Italy, Tunisia, Lausanne[edit]

In Italy, Nyanatiloka first stayed with a lawyer in a town near Turin. After the lawyer tried to persuade Nyanatiloka and his companion Stolz to make harmoniums to make their living, they left to Rome, where they stayed with the music teacher Alessandro Costa. From Rome they went to Naples and took a ship to Tunis, where they stayed with Alexandra David-Néel and her husband for a week. Then they went on Gabès, where they were told to leave Tunisia by policemen. Nyanatiloka and his companion were reluctant to do so because they felt at ease with the Arabs, who according to Nyanatiloka, had a lot of trust in them. After visiting David-Néel again, they left for Lausanne, where they stayed with Monsieur Rodolphe-Adrien Bergier (1852-?) in his Buddhist hermitage called “Caritas.” At Caritas, the glass painter Bartel Bauer was accepted by Nyanatiloka as a novice called Koṇḍañño. Soon after Koṇḍañño left to Sri Lanka for further training, the American-German Friedrich Beck and a young German called Spannring came to Caritas. After two more unsuccessful visits to Italy in search of a suitable place for a monastery, Nyanatiloka, Spannring, Stolz, Beck, and perhaps also Bergier, left to Sri Lanka from Genoa on 26 April 1911 to found a monastery there.[17]

Founding of the Island Hermitage[edit]

After arriving at Sri Lanka, Nyanatiloka stayed in a hall built for Koṇḍañño in Galle. Ludwig Stolz was given novice ordination at a nearby monastery and given the name Vappo. From Koṇḍañño, Nyanatiloka heard about an abandoned jungle island in a lagoon at the nearby village of Dodanduva that would be a suitable place for a hermitage. After inspecting the snake-infested island and getting approval of the local population, five simple wooden huts were built. Just before the beginning of the annual monk’s rainy season retreat (vassa) of 1911 (which would have been started the day after the full moon of July), Nyanatiloka and his companions moved to the Island. The hermitage was named Island Hermitage. The island was bought by Bergier in 1914 from its Burgher owner and donated to Nyanatiloka. In September 1911 Alexandra David-Néel came and studied Pali under Nyanatiloka at the Island Hermitage while staying with the monastery's chief supporter, Coroner Wijeyesekera. Visitors such as Anāgārika Dhammapāla and the German ambassador visited the Island Hermitage during this period. Several Westerners—four Germans, an American-German, an American, and an Austrian—were ordained at the Island Hermitage between 1911 and 1914.[18] In 1913 Nyanatiloka started a mission for the Sri Lankan “outcastes”, rodiya, beginning in the area of Kadugannava, about 20 km west of Kandy. Some of the rodiya lived and studied on the Island Hermitage. The son of the Rodiya chieftain was accepted by Nyanatiloka as a novice with the name Ñāṇāloka. After the death of Nyanatiloka he became the abbot of the Island Hermitage. Nyantiloka mentions that there were reproaches because of the caste egalitarianism at the Island Hermitage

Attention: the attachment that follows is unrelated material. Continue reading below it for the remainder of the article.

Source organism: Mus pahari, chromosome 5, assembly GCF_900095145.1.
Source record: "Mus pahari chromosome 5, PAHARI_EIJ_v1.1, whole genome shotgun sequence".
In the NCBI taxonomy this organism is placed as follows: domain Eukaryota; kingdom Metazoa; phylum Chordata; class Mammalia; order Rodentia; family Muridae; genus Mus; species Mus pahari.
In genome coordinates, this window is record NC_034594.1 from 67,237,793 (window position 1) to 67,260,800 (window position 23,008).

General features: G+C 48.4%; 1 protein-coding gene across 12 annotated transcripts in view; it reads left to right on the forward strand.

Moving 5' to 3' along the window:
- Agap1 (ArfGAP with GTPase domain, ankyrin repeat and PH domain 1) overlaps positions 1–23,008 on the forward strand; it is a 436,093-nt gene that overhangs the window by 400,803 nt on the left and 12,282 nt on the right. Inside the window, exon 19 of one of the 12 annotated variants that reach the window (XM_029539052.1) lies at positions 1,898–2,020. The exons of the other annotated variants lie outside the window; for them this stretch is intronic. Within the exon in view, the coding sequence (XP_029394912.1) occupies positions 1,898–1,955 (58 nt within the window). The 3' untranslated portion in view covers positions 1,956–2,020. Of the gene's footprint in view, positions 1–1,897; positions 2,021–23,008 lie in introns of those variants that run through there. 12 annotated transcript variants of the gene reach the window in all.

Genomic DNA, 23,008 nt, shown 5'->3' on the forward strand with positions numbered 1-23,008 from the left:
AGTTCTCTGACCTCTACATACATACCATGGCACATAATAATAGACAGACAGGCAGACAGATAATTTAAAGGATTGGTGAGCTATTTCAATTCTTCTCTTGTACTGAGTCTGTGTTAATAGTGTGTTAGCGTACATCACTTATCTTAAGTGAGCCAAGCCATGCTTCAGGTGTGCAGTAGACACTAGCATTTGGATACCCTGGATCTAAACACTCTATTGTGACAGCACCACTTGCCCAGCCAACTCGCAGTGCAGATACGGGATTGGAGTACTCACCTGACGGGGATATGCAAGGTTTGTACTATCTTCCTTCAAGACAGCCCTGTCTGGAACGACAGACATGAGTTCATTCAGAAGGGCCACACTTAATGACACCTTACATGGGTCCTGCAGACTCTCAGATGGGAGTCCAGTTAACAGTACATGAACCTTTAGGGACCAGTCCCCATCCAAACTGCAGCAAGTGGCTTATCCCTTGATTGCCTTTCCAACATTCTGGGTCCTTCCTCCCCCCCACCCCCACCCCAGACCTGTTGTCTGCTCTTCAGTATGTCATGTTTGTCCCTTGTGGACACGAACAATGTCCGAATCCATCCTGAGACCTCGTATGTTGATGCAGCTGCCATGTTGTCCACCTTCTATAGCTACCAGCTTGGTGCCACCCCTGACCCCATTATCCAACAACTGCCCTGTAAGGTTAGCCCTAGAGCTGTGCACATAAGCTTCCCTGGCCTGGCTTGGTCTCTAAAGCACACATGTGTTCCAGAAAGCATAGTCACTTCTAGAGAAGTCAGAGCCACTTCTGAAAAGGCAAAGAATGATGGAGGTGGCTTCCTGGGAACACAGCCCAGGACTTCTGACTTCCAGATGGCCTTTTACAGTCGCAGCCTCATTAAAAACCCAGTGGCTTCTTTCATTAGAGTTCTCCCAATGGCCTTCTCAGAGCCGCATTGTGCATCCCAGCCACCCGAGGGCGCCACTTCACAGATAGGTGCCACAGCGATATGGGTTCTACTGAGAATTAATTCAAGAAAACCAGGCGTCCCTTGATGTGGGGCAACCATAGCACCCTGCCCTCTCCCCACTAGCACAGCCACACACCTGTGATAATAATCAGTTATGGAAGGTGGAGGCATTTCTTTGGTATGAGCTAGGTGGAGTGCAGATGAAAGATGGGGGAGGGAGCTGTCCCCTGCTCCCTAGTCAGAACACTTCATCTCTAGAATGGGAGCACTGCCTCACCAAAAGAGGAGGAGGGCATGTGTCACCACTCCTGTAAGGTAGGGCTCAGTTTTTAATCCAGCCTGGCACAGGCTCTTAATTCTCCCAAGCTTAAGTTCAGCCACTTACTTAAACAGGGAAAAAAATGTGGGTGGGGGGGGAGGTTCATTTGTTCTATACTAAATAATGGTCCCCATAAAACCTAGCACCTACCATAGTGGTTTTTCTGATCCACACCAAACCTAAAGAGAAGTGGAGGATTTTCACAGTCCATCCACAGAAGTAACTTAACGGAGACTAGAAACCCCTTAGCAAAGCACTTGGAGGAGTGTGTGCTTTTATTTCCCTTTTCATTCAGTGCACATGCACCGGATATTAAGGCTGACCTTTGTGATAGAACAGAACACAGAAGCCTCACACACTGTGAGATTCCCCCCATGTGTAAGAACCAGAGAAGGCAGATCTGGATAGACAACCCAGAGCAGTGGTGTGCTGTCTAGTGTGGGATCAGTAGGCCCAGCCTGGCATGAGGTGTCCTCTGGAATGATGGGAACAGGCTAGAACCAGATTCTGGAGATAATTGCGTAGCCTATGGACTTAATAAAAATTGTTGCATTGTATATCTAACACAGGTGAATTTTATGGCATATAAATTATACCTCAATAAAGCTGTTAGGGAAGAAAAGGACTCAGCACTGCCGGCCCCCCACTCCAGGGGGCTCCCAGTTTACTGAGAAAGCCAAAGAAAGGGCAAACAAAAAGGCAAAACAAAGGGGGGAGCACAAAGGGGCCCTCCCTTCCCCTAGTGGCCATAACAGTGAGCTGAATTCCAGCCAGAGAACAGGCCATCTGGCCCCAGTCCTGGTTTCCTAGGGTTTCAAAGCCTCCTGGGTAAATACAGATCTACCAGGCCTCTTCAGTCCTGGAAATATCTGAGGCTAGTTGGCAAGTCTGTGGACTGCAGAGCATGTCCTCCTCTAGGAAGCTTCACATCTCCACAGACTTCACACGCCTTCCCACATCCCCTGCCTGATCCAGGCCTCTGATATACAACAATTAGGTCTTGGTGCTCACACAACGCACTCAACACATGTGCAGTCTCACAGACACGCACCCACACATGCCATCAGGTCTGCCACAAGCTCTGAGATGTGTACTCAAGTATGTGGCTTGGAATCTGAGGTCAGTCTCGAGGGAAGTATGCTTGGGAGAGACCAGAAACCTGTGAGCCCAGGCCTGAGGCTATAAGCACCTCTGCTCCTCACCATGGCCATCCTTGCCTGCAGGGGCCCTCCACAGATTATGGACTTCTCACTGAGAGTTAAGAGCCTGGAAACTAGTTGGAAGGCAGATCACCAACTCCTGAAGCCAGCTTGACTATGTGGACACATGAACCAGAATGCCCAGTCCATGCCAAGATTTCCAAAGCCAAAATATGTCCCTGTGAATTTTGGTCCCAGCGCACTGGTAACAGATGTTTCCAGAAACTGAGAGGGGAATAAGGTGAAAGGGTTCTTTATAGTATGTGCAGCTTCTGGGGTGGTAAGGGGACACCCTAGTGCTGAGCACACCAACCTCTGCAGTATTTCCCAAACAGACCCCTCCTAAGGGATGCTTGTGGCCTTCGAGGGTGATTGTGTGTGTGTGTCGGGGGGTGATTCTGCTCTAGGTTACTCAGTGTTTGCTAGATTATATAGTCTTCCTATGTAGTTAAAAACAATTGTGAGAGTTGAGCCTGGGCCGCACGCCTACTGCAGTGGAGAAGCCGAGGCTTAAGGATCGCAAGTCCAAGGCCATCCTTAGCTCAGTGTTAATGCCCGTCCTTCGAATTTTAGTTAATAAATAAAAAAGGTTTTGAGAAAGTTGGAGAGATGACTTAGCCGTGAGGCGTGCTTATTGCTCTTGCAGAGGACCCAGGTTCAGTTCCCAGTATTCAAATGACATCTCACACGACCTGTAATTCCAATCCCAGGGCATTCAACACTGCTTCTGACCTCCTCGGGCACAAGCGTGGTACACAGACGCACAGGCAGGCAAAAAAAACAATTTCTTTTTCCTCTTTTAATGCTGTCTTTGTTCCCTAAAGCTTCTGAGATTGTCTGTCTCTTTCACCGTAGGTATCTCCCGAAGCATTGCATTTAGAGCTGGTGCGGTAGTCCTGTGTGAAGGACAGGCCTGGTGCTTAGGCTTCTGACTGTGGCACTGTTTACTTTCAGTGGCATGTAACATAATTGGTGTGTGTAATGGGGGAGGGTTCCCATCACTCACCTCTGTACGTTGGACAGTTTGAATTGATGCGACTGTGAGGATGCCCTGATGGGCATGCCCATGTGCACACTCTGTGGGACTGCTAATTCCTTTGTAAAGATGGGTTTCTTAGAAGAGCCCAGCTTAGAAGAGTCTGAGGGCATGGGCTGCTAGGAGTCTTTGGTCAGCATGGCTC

Sikkim[edit]

Nyanatiloka travelled to Sikkim in 1914 with the intention to travel on to Tibet. In Gangtok he met the Sikkimese scholar translator Kazi Dawa Samdup and the Maharaja. He then travelled on to Tumlong monastery where Alexandra David-Néel and Sīlācāra were staying, and returned to Gangtong the next day. Because of running out of finances Nyanatiloka had to return to Ceylon. He returned to Sri Lanka accompanied by two Tibetans, who became monks at the Island Hermitage.[19]

World War I[edit]

In 1914, with the outbreak of World War I, Nyanatiloka was interned by the British in Sri Lanka, deported to Australia (1915), released, travelled to China, interned in China (once China joined the war against Germany), repatriated with Germany in 1919.[20]

Japan[edit]

In 1920, after being denied re-entry into British ruled Sri Lanka, Nyanatiloka taught at Japanese universities for five years, including at Taisho University where he was assisted by the legendary eccentric Ekai Kawaguchi, and at Komazawa University where he taught with President Yamagami Sōgen (山上曹源), who had also studied Pali in Sri Lanka. He also met with Japanese Theravada monks. He lived through the 1923 Great Kantō earthquake, which destroyed Tokyo, but was surprised to see universities reopen just two months later.